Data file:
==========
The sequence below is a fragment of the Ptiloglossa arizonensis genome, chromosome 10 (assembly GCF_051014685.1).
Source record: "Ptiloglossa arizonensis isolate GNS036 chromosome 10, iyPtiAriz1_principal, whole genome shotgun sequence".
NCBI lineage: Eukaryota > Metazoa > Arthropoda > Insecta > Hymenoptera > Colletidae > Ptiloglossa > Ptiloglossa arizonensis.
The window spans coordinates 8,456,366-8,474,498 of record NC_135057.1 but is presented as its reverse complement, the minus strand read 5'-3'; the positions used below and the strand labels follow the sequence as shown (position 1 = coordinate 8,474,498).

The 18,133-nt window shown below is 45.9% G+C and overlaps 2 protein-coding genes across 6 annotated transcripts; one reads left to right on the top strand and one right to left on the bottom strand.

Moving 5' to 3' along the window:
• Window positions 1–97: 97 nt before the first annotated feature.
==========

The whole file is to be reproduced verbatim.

The sequence below is a fragment of the Ptiloglossa arizonensis genome, chromosome 10 (assembly GCF_051014685.1).
Source record: "Ptiloglossa arizonensis isolate GNS036 chromosome 10, iyPtiAriz1_principal, whole genome shotgun sequence".
NCBI lineage: Eukaryota > Metazoa > Arthropoda > Insecta > Hymenoptera > Colletidae > Ptiloglossa > Ptiloglossa arizonensis.
The window spans coordinates 8,456,366-8,474,498 of record NC_135057.1 but is presented as its reverse complement, the minus strand read 5'-3'; the positions used below and the strand labels follow the sequence as shown (position 1 = coordinate 8,474,498).

The 18,133-nt window shown below is 45.9% G+C and overlaps 2 protein-coding genes across 6 annotated transcripts; one reads left to right on the top strand and one right to left on the bottom strand.

Moving 5' to 3' along the window:
• Window positions 1–97: 97 nt before the first annotated feature.